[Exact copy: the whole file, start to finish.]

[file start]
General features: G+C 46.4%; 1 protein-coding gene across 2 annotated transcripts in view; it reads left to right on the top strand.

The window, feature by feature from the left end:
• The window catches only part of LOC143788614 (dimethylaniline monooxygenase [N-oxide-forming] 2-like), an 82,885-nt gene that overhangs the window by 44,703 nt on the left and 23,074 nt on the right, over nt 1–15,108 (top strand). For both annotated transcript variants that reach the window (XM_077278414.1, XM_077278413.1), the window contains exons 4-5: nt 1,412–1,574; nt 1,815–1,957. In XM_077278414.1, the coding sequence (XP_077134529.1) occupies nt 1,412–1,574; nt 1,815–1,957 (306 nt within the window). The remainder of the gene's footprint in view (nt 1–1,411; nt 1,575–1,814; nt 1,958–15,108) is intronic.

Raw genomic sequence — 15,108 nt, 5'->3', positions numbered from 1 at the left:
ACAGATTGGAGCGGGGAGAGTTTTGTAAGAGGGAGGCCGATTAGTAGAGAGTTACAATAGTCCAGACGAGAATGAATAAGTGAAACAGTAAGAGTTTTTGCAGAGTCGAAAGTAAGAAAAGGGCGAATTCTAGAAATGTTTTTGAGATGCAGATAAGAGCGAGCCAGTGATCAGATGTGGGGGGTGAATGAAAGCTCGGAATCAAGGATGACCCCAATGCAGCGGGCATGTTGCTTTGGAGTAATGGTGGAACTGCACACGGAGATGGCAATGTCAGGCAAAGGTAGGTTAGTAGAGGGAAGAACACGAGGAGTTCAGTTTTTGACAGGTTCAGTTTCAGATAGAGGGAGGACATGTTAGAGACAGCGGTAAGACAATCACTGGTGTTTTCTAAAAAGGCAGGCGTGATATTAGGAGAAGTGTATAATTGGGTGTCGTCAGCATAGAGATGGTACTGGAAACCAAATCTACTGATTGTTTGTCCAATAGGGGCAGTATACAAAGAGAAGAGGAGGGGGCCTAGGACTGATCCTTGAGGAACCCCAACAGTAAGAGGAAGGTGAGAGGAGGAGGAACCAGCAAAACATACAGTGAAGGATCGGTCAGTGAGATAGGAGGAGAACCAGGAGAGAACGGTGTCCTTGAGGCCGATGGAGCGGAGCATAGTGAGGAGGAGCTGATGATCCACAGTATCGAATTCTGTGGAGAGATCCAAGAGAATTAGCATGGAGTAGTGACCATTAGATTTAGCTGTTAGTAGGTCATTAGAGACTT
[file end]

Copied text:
General features: G+C 46.4%; 1 protein-coding gene across 2 annotated transcripts in view; it reads left to right on the top strand.

The window, feature by feature from the left end:
• The window catches only part of LOC143788614 (dimethylaniline monooxygenase [N-oxide-forming] 2-like), an 82,885-nt gene that overhangs the window by 44,703 nt on the left and 23,074 nt on the right, over nt 1–15,108 (top strand). For both annotated transcript variants that reach the window (XM_077278414.1, XM_077278413.1), the window contains exons 4-5: nt 1,412–1,574; nt 1,815–1,957. In XM_077278414.1, the coding sequence (XP_077134529.1) occupies nt 1,412–1,574; nt 1,815–1,957 (306 nt within the window). The remainder of the gene's footprint in view (nt 1–1,411; nt 1,575–1,814; nt 1,958–15,108) is intronic.

Raw genomic sequence — 15,108 nt, 5'->3', positions numbered from 1 at the left:
ACAGATTGGAGCGGGGAGAGTTTTGTAAGAGGGAGGCCGATTAGTAGAGAGTTACAATAGTCCAGACGAGAATGAATAAGTGAAACAGTAAGAGTTTTTGCAGAGTCGAAAGTAAGAAAAGGGCGAATTCTAGAAATGTTTTTGAGATGCAGATAAGAGCGAGCCAGTGATCAGATGTGGGGGGTGAATGAAAGCTCGGAATCAAGGATGACCCCAATGCAGCGGGCATGTTGCTTTGGAGTAATGGTGGAACTGCACACGGAGATGGCAATGTCAGGCAAAGGTAGGTTAGTAGAGGGAAGAACACGAGGAGTTCAGTTTTTGACAGGTTCAGTTTCAGATAGAGGGAGGACATGTTAGAGACAGCGGTAAGACAATCACTGGTGTTTTCTAAAAAGGCAGGCGTGATATTAGGAGAAGTGTATAATTGGGTGTCGTCAGCATAGAGATGGTACTGGAAACCAAATCTACTGATTGTTTGTCCAATAGGGGCAGTATACAAAGAGAAGAGGAGGGGGCCTAGGACTGATCCTTGAGGAACCCCAACAGTAAGAGGAAGGTGAGAGGAGGAGGAACCAGCAAAACATACAGTGAAGGATCGGTCAGTGAGATAGGAGGAGAACCAGGAGAGAACGGTGTCCTTGAGGCCGATGGAGCGGAGCATAGTGAGGAGGAGCTGATGATCCACAGTATCGAATTCTGTGGAGAGATCCAAGAGAATTAGCATGGAGTAGTGACCATTAGATTTAGCTGTTAGTAGGTCATTAGAGACTT